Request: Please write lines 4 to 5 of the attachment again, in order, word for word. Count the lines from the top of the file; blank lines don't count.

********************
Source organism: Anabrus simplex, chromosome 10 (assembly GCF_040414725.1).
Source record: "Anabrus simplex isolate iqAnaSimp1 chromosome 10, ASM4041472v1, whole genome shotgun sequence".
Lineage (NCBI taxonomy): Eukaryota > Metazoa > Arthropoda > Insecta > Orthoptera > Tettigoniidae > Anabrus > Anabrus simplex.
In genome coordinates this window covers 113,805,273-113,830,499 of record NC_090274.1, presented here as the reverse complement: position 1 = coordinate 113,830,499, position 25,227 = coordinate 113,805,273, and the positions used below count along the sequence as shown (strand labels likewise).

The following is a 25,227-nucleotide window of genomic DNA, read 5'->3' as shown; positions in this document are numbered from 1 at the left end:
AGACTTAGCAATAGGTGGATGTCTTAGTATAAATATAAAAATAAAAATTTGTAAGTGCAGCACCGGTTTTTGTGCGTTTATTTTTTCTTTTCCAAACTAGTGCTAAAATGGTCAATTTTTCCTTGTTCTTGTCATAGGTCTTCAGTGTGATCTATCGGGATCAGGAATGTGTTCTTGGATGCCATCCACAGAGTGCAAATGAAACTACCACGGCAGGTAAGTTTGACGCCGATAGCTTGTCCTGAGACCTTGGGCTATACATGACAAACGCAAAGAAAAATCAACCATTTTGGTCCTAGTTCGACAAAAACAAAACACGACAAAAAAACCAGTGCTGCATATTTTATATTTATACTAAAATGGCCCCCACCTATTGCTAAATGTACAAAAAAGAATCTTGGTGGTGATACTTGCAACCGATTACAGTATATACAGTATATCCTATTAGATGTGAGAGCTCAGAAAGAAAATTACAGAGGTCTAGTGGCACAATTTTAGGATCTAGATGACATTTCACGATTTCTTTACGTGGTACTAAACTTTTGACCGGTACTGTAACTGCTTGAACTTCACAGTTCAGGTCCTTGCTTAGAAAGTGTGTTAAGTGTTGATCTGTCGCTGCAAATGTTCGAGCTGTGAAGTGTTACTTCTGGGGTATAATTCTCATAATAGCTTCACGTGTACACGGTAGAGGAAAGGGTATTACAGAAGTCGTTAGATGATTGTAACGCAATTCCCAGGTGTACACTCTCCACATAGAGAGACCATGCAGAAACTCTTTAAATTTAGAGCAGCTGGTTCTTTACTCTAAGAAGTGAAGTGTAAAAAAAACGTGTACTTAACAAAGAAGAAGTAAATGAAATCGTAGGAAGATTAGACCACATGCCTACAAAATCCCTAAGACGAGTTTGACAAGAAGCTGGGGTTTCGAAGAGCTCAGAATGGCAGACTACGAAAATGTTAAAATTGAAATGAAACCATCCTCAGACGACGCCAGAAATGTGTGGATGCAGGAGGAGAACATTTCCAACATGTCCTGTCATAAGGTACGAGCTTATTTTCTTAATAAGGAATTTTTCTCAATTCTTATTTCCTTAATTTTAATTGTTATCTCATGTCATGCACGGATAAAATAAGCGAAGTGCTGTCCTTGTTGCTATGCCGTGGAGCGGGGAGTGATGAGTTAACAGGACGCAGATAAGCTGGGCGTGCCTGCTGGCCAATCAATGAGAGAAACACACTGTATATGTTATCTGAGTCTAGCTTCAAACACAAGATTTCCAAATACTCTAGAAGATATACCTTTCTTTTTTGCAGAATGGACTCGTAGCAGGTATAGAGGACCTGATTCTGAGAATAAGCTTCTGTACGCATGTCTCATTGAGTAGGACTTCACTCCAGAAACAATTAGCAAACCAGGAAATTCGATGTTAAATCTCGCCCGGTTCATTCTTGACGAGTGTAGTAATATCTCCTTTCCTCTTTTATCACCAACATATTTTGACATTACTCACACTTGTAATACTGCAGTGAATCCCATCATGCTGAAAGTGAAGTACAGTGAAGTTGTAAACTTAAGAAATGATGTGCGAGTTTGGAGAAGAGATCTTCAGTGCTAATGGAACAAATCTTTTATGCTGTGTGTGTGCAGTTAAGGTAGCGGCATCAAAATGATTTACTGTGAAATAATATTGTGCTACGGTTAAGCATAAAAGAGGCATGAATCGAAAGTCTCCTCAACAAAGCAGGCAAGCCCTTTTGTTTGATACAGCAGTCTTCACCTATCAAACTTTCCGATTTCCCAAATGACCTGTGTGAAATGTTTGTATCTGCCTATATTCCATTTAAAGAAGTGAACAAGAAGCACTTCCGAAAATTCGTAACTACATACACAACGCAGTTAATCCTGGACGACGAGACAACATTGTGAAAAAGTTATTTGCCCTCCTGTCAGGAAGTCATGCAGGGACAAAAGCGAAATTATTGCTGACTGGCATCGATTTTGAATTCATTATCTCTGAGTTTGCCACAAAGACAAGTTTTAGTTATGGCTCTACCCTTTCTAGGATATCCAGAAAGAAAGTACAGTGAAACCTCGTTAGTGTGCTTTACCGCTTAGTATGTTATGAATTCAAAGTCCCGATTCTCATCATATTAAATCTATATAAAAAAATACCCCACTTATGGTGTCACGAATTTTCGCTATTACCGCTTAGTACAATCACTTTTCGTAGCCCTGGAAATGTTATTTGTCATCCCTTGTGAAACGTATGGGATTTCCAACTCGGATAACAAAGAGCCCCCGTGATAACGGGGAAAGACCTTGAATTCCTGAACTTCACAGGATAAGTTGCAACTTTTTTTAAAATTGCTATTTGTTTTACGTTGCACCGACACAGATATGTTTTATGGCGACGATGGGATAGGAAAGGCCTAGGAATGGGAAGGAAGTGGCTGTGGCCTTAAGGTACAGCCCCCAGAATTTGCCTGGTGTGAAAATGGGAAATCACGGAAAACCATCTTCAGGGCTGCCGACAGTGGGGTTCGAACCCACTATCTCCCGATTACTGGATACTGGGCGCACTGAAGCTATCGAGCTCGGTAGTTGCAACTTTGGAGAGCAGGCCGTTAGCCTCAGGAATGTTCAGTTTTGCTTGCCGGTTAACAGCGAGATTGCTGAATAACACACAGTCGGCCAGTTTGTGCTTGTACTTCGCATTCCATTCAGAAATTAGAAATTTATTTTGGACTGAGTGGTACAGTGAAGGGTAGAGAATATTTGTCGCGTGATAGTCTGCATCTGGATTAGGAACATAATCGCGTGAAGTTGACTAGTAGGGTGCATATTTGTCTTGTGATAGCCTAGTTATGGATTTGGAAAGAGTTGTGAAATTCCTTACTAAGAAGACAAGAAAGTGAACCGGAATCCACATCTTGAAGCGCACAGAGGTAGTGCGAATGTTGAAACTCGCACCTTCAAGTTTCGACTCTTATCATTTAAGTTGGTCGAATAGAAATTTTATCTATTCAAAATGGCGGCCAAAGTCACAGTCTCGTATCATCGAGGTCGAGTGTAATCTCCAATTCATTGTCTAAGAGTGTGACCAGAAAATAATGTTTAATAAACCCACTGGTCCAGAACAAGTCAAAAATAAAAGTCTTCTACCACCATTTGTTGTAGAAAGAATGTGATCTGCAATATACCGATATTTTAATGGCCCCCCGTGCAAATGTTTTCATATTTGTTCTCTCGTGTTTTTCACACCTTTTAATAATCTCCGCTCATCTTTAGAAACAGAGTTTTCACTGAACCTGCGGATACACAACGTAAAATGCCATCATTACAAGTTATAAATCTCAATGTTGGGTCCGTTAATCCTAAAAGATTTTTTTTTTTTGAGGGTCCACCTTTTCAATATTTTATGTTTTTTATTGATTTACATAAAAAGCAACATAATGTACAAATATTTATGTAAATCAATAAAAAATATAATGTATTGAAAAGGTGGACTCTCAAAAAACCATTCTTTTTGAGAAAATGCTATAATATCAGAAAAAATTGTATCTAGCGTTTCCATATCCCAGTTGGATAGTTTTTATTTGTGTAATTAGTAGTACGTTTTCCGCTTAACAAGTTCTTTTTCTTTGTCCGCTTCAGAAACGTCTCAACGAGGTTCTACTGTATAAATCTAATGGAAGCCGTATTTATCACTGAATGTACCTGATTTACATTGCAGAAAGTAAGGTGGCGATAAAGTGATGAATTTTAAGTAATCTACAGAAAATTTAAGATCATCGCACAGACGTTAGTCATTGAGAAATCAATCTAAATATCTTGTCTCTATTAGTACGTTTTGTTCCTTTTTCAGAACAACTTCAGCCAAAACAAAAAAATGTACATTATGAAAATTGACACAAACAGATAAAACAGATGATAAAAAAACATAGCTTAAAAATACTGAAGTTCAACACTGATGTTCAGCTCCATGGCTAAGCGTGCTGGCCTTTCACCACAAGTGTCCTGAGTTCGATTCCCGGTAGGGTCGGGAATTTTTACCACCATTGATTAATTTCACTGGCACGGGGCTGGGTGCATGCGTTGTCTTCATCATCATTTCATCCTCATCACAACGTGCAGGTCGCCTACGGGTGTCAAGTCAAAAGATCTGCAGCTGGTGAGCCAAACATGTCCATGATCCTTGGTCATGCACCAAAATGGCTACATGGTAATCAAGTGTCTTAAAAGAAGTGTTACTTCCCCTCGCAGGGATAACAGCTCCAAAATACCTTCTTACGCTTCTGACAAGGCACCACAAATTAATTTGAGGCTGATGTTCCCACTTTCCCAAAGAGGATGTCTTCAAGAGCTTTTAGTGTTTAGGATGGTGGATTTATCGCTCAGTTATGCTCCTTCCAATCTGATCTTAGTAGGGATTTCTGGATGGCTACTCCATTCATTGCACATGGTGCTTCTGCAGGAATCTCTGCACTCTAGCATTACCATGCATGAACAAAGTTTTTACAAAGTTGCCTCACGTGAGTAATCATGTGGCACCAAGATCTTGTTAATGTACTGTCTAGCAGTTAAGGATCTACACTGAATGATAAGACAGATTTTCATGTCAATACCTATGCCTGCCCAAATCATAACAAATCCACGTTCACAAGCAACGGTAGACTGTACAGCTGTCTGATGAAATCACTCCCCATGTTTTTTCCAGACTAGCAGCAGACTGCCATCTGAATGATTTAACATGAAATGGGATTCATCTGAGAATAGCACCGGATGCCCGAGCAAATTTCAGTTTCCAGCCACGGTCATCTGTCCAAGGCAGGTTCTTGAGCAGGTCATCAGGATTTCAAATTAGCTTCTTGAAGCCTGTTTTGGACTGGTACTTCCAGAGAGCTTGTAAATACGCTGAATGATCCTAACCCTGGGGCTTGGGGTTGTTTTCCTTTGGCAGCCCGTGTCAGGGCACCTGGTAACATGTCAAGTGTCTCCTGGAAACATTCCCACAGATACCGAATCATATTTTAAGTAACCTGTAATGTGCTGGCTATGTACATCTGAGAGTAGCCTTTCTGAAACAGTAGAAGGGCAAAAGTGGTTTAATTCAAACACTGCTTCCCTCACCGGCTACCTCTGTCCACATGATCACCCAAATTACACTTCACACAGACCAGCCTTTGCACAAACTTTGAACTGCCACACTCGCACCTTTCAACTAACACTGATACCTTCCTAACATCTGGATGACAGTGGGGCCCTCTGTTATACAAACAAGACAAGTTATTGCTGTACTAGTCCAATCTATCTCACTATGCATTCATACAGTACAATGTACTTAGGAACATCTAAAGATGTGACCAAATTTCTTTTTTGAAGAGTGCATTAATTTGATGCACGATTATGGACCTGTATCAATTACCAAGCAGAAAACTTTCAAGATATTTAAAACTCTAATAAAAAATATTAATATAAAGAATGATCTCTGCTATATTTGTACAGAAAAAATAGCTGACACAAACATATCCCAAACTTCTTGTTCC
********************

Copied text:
In genome coordinates this window covers 113,805,273-113,830,499 of record NC_090274.1, presented here as the reverse complement: position 1 = coordinate 113,830,499, position 25,227 = coordinate 113,805,273, and the positions used below count along the sequence as shown (strand labels likewise).

The following is a 25,227-nucleotide window of genomic DNA, read 5'->3' as shown; positions in this document are numbered from 1 at the left end: